#54451
    anonymous
    Member

    Has to be the Hardy and the Mystic.  $650 vs $550.  
    Hardy too had to change from a rod building company to a marketing company a few years ago.  Too bad, I hope it doesn’t happen to our rodmakers in the US ( those that remain )

    I’m with you though I find it funny this is the first time in many years they have made what’s in my opinion a decent rod

    #54452
    Zach Matthews
    The Itinerant Angler

    The way most of this works, guys, and I’m speaking generically here, is that Company A decides it wants to get into the overseas rod business.

    Now that company may or may not have its own rod designers.  But there are designers and then there are “designers.”  This happens a lot in fly fishing and not just with rods.  Taking an example, someone here noted that Kelly Galloup “designed” the Clacka Craft Flypod drift boat.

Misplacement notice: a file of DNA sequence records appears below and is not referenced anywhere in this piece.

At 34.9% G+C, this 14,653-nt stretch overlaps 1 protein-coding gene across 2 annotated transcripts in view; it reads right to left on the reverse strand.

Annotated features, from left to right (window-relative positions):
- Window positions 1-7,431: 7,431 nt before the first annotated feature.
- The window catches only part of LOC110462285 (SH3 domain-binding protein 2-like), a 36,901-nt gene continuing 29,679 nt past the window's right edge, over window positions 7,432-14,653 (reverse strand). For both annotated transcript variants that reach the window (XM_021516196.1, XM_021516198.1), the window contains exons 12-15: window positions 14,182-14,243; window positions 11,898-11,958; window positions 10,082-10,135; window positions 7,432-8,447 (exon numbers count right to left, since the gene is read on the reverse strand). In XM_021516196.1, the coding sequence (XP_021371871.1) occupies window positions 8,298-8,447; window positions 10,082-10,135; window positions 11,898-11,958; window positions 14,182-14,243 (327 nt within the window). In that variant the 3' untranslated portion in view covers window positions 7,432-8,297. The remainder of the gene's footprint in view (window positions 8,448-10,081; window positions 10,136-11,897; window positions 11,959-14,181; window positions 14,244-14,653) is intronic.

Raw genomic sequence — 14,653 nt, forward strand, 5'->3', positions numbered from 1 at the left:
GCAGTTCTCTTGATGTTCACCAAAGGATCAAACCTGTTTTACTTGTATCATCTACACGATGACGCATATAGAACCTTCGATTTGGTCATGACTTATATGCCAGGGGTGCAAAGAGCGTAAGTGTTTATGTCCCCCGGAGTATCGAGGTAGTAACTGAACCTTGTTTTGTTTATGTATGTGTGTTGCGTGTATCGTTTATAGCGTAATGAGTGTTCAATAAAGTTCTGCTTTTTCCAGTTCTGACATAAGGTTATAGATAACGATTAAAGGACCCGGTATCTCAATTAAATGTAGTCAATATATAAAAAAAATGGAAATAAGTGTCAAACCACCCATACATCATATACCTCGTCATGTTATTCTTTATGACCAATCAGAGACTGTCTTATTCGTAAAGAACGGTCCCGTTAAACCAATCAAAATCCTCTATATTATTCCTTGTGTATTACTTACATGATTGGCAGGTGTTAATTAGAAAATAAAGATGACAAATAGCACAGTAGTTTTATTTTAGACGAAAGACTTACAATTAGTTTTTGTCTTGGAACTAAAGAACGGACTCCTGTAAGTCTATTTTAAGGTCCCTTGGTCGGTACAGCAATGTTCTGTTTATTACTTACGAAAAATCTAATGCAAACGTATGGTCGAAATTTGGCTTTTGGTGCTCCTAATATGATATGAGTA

That’s an awesome boat and I am sure Kelly was involved in pointing out the things he would like to have in it, like walk-over side storage.  He probably was instrumental in knowing what the market wanted.  But Kelly is not an engineer and I highly doubt he did any of the CAD rendering or any of the physical building of the molds which turned into that drift boat.  He didn’t have to work with angles, check his math, etc.

    The same thing goes for rods.  A celebrity “designer” can have input into rod design that may be limited to saying, “I like a stiff tip section,” and then that “designer’s” name goes on the rod and the marketing.  The celeb had nothing to do with the selection of prepreg resin, the type of carbon fiber used, whether or not to employ special nano-particles (which by the way are of debatable value in the first place), or the mathematics of taper design, which are very complicated and which vary between every single rod in the series.